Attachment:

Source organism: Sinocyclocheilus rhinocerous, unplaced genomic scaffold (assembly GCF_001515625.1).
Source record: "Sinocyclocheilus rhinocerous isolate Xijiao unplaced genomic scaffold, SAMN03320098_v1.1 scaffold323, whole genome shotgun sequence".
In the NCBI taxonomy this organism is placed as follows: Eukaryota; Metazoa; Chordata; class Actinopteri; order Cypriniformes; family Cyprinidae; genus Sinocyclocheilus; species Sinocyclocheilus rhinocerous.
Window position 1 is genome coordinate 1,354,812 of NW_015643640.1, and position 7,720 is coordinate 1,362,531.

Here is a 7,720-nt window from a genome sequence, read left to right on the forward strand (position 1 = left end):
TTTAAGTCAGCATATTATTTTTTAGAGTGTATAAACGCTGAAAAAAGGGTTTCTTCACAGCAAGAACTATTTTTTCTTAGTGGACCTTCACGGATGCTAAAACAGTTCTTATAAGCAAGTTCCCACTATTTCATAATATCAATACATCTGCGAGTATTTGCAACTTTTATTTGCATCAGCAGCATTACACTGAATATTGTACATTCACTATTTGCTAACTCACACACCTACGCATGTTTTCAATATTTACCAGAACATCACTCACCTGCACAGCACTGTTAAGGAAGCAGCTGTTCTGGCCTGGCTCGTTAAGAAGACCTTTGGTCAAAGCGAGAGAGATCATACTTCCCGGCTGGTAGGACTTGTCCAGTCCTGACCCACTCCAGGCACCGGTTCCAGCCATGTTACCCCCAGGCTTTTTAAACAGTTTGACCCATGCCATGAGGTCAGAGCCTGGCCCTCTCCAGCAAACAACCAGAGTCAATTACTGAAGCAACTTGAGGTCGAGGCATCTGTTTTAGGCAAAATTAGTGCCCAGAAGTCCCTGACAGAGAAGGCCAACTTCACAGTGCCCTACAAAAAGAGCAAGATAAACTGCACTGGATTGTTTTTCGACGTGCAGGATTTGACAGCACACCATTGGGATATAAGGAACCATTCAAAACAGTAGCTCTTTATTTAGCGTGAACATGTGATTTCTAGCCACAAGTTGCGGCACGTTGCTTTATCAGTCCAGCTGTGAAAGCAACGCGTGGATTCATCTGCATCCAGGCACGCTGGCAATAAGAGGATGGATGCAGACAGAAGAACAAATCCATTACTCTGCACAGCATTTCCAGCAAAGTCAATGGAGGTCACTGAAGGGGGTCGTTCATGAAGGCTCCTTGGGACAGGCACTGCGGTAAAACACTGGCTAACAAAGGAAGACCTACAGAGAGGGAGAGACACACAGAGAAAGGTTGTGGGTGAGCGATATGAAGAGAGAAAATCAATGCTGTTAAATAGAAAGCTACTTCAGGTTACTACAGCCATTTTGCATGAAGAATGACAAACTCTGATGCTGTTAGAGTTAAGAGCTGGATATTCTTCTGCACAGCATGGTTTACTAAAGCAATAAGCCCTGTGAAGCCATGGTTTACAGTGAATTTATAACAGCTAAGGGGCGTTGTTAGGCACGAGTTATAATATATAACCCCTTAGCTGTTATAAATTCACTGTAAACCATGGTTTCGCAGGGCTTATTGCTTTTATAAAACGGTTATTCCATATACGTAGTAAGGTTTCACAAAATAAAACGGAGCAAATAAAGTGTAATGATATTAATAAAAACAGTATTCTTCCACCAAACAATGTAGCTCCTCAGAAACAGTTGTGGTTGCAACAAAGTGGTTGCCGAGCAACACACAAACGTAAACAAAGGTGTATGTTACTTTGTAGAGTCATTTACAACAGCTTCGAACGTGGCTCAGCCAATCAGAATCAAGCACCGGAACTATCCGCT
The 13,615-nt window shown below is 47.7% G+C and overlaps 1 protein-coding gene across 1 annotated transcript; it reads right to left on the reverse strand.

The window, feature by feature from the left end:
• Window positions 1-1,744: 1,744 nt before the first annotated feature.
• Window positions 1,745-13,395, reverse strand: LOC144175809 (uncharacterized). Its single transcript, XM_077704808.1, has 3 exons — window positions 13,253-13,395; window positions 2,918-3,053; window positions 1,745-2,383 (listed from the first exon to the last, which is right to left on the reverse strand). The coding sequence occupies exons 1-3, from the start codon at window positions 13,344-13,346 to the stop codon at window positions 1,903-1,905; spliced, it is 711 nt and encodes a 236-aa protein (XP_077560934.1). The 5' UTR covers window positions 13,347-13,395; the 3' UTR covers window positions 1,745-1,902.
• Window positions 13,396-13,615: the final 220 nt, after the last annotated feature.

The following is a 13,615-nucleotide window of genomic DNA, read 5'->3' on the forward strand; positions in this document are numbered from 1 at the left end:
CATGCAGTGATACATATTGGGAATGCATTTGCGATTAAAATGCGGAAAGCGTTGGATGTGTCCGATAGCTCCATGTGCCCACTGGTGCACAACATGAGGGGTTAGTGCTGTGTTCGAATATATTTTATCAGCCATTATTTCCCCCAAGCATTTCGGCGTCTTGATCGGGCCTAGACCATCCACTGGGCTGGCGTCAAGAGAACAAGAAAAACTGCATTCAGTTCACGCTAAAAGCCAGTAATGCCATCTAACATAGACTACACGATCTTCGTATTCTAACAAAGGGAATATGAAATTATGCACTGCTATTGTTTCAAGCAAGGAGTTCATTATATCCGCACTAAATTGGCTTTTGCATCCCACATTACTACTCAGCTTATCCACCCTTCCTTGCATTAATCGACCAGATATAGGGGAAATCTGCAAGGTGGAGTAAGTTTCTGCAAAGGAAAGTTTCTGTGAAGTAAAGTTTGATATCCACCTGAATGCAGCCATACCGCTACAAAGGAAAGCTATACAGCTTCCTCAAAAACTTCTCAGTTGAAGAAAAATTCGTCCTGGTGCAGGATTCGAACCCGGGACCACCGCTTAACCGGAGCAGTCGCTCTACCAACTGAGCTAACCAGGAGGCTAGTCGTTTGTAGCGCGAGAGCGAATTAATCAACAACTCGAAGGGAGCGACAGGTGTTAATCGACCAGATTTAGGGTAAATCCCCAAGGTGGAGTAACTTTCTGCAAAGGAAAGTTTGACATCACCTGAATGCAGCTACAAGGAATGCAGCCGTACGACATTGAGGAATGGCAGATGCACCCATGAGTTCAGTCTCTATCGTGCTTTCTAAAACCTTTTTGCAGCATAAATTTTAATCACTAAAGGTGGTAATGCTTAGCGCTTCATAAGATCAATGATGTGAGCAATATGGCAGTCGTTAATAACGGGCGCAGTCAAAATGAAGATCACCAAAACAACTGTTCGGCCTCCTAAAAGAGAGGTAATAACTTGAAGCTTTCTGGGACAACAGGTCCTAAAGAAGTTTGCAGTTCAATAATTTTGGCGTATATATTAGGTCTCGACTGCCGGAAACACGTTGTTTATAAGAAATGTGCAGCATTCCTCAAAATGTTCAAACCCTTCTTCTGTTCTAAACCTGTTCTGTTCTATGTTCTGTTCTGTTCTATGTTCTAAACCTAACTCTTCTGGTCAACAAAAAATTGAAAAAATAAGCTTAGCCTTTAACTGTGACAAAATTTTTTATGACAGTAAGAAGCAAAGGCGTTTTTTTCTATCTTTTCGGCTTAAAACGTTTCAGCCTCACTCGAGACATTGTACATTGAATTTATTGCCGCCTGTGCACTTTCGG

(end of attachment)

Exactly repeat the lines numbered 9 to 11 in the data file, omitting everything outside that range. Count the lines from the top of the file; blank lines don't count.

• Window positions 1-1,744: 1,744 nt before the first annotated feature.
• Window positions 1,745-13,395, reverse strand: LOC144175809 (uncharacterized). Its single transcript, XM_077704808.1, has 3 exons — window positions 13,253-13,395; window positions 2,918-3,053; window positions 1,745-2,383 (listed from the first exon to the last, which is right to left on the reverse strand). The coding sequence occupies exons 1-3, from the start codon at window positions 13,344-13,346 to the stop codon at window positions 1,903-1,905; spliced, it is 711 nt and encodes a 236-aa protein (XP_077560934.1). The 5' UTR covers window positions 13,347-13,395; the 3' UTR covers window positions 1,745-1,902.
• Window positions 13,396-13,615: the final 220 nt, after the last annotated feature.